In October 1920 the two businessmen purchased the empty building belonging to the Klostermühle (Monastry mill) in Mümling-Grumbach near Höchst (Odenwald), where the production began. The expanding business soon started to burst at the seams, resulting in the purchase of a further mill in the Sandbach district, known as the Neustädter Spatmühle, where further buildings were erected. At first the production was split between both locations, however following the expansion of further buildings in 1926 was completely transferred to Neustadt. The ongoing development of the production processes resulted in the employment of additional technicians and chemists. By 1937 the successful recycling company employed 435 blue collar and 32 white collar staff.
The beginning of the Nazi era saw a permanent increase of pressure on the two Jewish entrepreneurs, “partly because our suppliers and customers were being incited against us by the NSDAP, and partly because we were only given access to certain raw materials either in small quantities or not at all. We were permanently the target of harassment.“ This was the statement of Jakob Hirschberger in the civilian tribunal (Spruchkammerverfahren) against Wilhelm Kaus, the subsequent purchaser of the company. (HHStAW, printed in Wittrock: 44 ff, as well as the following quotes)
At the beginning Strauss and Hirschberger attempted to withstand the hostility, as they did not simply want to give up their life’s work. The pressure however increased. The workers council, for example, threatened them with the “wrath of the masses.” As the two businessmen feared slander and arrest, they began in 1936 to seriously consider the sale of the business. One of the interested parties was Wilhelm Kaus, who was unknown to them as he had not previously been active in this line of business. Kaus was assisted by Emil Höhne, an economic leader and consultant for the town of Hanau, who in turn assured him of support by the NSDAP. Höhne carried out an intensive audit of the company. As the negotiations dragged on, Strauss and Hirschberger decided at the end of 1937 to start looking for other potential purchasers. At this point Kaus and Höhne told them that they would receive a firm offer. When they presented them with it Strauß and Hirschberger immediately considered it to be totally unacceptable. Simultaneously they were subjected to massive pressure, for example with the threat of sabotage, if they did not accept. “These threats hit us like a hammer,” said Hirschberger in his statement in 1948. Under these circumstances the only chance they saw was to improve the terms of sale as far as possible. Finally they were forced to sell their company far below its actual value. 2/3 of the amount was due immediately, the remainder in installments as agreed. One term of the contract specified that they would continue to provide their services until the end of 1939 “in order to acquaint the purchaser with the business and to smoothen the relationships”, for which they were to be compensated. In reality Kaus did not pay the full amount with the argument that there had been claims. Contrary to the terms of the contract, Jacob Strauss was dismissed in June 1938 and his remuneration ceased. Jakob Hirschberger was still employed until the end of September. Finally, at the beginning of November 1938 and under threat of being sent to a concentration camp, Strauss and Hirschberger saw no option but to agree to a compromise.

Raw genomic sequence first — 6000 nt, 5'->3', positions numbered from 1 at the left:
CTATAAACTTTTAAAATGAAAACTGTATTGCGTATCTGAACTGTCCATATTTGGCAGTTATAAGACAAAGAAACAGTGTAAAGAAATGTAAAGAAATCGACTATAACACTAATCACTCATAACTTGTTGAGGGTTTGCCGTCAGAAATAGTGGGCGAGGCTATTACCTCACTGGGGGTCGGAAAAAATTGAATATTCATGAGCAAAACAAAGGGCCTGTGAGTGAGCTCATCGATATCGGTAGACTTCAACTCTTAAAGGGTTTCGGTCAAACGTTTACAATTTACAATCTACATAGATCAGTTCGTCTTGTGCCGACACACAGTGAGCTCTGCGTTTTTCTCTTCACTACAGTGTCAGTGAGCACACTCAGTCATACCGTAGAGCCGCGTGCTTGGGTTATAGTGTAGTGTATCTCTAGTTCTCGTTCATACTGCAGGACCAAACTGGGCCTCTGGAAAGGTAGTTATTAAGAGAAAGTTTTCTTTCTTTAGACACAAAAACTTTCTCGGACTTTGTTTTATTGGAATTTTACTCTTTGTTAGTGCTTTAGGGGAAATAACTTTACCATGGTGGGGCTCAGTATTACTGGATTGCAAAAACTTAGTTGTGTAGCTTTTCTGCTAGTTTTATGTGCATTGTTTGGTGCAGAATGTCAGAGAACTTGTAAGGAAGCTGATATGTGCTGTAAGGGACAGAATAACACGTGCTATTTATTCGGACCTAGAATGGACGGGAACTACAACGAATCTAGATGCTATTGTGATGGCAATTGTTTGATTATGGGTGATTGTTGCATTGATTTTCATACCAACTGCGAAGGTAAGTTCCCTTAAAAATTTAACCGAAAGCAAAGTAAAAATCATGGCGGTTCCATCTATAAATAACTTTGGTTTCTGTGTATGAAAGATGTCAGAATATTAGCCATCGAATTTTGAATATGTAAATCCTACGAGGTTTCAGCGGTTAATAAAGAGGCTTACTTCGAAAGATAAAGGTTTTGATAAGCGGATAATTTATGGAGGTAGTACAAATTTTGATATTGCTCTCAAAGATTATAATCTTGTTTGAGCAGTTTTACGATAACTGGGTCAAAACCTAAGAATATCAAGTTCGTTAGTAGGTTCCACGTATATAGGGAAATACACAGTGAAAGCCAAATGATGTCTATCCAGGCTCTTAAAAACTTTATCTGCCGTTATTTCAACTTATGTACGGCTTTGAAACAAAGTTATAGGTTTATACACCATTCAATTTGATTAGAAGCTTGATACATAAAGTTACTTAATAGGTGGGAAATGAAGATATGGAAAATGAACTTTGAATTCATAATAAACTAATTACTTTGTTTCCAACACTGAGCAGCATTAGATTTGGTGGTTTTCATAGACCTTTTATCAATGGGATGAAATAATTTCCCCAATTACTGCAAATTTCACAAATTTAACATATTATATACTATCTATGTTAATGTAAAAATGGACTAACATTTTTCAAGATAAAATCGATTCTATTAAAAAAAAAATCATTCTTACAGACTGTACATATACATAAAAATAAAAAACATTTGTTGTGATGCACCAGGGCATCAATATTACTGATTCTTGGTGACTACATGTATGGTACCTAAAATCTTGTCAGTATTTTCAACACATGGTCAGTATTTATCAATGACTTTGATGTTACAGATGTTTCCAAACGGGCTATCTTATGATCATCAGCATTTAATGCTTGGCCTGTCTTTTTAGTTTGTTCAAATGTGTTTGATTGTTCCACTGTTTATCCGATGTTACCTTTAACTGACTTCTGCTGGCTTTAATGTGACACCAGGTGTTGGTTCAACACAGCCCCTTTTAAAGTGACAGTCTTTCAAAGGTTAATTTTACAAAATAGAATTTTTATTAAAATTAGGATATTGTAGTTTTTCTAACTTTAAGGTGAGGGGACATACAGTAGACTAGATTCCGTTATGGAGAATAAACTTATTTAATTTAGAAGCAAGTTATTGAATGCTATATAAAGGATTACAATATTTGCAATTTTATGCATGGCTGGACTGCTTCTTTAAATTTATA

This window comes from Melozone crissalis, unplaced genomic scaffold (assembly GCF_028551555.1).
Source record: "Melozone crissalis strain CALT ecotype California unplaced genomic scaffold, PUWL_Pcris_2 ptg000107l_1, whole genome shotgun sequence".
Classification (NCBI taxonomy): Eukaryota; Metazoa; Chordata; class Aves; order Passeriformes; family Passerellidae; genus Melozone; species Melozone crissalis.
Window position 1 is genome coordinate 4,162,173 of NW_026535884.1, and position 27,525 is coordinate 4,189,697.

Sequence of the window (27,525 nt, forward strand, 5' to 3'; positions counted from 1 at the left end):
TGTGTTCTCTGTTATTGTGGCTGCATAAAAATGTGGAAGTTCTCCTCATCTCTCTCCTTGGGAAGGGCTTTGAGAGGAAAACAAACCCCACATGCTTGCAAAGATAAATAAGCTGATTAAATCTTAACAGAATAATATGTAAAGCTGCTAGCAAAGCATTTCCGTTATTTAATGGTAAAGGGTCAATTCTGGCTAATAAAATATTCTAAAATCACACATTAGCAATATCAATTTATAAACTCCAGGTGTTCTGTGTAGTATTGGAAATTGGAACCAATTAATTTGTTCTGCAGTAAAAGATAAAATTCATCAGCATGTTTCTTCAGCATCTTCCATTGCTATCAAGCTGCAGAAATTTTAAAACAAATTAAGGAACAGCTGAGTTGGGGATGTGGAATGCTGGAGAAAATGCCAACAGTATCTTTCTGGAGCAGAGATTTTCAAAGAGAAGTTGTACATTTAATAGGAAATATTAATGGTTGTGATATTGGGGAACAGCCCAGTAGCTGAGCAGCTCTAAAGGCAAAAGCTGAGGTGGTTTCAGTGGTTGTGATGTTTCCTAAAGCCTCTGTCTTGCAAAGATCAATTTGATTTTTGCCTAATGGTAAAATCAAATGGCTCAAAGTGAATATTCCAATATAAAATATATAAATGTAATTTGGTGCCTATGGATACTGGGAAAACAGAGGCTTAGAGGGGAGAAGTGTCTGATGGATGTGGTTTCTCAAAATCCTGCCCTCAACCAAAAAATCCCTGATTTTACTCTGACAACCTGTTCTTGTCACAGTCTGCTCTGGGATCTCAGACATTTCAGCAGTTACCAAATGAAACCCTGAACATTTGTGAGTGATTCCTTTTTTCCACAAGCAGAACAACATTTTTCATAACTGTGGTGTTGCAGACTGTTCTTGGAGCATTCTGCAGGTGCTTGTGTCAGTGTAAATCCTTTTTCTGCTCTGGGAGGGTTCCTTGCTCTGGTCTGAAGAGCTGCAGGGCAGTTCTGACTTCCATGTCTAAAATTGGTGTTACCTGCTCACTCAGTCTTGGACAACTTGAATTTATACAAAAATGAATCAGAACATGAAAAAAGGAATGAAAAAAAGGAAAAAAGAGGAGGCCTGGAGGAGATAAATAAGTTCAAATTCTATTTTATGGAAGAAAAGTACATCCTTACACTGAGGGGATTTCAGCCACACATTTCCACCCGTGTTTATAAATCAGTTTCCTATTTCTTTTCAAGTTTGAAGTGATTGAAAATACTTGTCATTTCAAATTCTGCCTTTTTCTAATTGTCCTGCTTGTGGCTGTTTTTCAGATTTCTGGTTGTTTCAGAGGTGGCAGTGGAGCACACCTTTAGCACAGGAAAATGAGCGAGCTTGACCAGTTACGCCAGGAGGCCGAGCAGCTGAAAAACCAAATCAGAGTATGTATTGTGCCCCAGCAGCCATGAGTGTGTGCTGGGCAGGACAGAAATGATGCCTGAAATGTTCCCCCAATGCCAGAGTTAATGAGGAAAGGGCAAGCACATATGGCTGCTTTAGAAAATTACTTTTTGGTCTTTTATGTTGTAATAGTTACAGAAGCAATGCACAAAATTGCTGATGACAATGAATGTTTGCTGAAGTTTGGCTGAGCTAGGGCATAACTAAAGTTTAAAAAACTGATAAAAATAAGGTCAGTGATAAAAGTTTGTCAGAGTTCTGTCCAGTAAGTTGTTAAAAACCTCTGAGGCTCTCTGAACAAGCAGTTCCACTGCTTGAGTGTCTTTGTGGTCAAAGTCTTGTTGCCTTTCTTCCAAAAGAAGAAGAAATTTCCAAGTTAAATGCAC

A few days later, during the November pogrom, they were faced with further threats but were fortunately able to count on the loyalty of previous employees. In understandable fear of arrest Hirschberger was hidden by the company’s driver, whilst Jacob Strauss found a hiding place in the rear office of the Gummiwerke Odenwald in the Mainzer Landstrasse.
At the end of 1938 both previous owners of the company were finally forced to sign their agreement to the removal of their names from the registrar of companies, although Jakob Hirschberger was in hospital at the time.
“Sicherungsanordnung” (Safeguard order)
In addition to the terms of the contract, which amounted to blackmail, Jacob Strauss was also subject to harassment by the tax authorities. “A letter from my partner Strauss to Höhne dated 18th January 1939 confirms the predicament in which we found ourselves… Despite the a.m. events and the blackmail by Höhne for Kaus, I once again kindly request you to send me certificate to be presented to the Inland Revenue.”
Strauss needed the a.m. certificate urgently because the Inland Revenue were insisting on tax due for the total amount agreed in the contract. Due to Kaus’ refusal to confirm the arbitrary price reduction and discharge, Strauss was unable to provide proof to the tax authorities.
At this point in time both partners were unable to freely access their funds. Since July 1938 a “Sicherungsanordnung” (safeguard order) had robbed them of the capability to access their finances and they were permanently faced with attempts to commit crimes. “As the Jews are suspected of trying to emigrate, I request the safeguarding of the a.m. funds”, wrote the “Zollfahndungsstelle” (Customs Investigation department of the “Devisenstelle” (currency authorities)) (HHStAW) . In his despair Jacob Strauss looked for ways to clarify the unresolved issues, in order to be able to leave the country.